MOL delivers second Wind Challenger-equipped bulk carrier

Japanese shipping company Mitsui O.S.K. Lines (MOL) has completed the installation of the Wind Challenger hard sail wind power propulsion system on the second bulk carrier at Oshima Shipbuilding.

Courtesy of MOL

The 63,896 dwt Ultramax bulk carrier Green Winds is the second of nine MOL Group vessels that have been or will be equipped with the Wind Challenger, a device developed by MOL and Oshima Shipbuilding that converts wind energy to propulsive force using telescoping hard sails.

According to MOL, this is also the world’s first crane vessel equipped with the Wind Challenger. The ship will be operated by MOL Drybulk.

With the Wind Challenger, the vessel is expected to reduce fuel consumption and greenhouse gas (GHG) emissions by about 7%-16%, depending on the shipping route and other conditions.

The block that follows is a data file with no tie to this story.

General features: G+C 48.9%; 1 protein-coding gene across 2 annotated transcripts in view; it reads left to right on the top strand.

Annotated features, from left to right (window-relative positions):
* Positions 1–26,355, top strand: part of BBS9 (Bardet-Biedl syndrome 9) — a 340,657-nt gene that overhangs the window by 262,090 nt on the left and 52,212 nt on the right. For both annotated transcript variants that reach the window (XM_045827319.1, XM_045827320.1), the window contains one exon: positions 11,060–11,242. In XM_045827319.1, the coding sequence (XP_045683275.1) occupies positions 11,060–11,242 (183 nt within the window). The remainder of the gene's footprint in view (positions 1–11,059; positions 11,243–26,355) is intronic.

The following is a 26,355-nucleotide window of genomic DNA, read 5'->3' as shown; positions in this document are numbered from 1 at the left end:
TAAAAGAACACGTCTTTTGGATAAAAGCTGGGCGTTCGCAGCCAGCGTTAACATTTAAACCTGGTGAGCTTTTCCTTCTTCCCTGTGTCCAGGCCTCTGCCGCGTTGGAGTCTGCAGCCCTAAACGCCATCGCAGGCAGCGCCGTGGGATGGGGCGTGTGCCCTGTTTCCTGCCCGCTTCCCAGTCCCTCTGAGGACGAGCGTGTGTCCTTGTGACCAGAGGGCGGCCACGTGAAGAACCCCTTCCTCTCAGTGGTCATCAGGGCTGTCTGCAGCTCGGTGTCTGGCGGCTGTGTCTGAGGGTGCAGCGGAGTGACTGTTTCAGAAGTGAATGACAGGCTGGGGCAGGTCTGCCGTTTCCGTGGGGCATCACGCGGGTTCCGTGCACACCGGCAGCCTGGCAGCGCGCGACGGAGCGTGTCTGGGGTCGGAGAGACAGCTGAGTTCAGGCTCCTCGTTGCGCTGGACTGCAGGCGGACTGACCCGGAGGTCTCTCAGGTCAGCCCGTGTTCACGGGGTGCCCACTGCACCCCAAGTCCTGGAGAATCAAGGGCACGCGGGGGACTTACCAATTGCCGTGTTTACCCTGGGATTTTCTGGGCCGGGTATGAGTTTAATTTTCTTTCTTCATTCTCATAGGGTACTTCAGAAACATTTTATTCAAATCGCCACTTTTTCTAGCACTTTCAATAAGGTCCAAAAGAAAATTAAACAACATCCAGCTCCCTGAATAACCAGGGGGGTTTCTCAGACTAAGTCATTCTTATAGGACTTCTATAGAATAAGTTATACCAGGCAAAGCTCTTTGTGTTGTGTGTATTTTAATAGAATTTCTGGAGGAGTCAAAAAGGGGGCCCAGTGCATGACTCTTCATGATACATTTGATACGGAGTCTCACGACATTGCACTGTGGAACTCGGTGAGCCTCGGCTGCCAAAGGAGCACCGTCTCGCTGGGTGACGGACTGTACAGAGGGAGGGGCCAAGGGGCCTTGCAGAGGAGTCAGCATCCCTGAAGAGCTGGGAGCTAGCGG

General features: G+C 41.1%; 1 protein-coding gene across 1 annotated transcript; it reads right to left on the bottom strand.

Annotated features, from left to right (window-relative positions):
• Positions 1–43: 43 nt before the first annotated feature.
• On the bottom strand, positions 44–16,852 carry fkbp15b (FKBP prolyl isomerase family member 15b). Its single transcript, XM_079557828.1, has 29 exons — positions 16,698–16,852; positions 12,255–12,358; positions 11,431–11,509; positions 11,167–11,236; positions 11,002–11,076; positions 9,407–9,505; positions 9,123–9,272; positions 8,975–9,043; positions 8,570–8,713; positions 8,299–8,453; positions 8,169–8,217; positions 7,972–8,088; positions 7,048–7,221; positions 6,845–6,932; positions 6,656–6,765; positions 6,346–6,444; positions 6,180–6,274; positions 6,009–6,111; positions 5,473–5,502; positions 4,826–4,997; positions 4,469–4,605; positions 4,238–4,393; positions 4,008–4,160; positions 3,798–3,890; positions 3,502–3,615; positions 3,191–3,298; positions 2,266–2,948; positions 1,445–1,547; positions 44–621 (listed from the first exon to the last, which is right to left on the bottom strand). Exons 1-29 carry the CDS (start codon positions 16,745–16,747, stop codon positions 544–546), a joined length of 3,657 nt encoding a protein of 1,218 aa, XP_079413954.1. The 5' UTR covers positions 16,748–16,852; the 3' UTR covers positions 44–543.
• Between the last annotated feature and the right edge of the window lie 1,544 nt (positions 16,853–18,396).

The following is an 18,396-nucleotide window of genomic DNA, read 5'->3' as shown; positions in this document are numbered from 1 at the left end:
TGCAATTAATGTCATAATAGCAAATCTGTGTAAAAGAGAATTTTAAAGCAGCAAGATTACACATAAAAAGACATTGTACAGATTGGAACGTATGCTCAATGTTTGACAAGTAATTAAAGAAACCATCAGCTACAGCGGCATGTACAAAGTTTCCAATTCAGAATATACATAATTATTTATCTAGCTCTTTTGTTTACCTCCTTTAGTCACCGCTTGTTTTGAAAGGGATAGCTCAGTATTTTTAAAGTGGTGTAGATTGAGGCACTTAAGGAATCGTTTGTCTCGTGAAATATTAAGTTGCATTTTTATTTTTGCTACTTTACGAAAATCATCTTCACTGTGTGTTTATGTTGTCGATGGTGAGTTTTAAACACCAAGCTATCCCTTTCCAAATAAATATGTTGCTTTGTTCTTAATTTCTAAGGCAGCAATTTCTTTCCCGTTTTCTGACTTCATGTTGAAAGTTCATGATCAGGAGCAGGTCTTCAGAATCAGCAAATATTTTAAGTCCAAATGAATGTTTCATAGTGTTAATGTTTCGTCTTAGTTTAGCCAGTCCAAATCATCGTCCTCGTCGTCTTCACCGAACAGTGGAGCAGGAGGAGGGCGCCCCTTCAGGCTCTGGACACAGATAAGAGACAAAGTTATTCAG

Earlier this year, MOL confirmed that Shofu Maru, the world’s first coal carrier equipped with the Wind Challenger hard sail wind propulsion system, achieved daily fuel savings by up to 17% and by 5 to 8% per voyage on average.

Under its target of achieving net zero GHG emissions by 2050, the Japanese shipping major plans to launch 25 vessels equipped with the Wind Challenger by 2030 and 80 vessels by 2035.

To reach this goal, MOL and its group company MOL Drybulk recently decided to install wind propulsion systems on a total of seven newbuilding bulk carriers and multi-purpose vessels, which will be operated by MOL Drybulk.

Among the seven vessels to be equipped with wind propulsion systems, six new bulkers will each be equipped with one Wind Challenger. Construction contracts have already been signed with Oshima Shipbuilding for three of the six vessels, and preparations are underway for construction contracts for the remaining three vessels.

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In addition, MOL will install the Wind Challenger hard sail wind propulsion system on coal carrier Kurotakisan Maru III. According to MOL, this is the first time in the world that the Wind Challenger will be installed on an in-service vessel. The company signed an agreement with compatriot Electric Power Development, operating under the name J-Power, to install the wind propulsion system on a ship that transports steaming coal to J-Power’s power stations.

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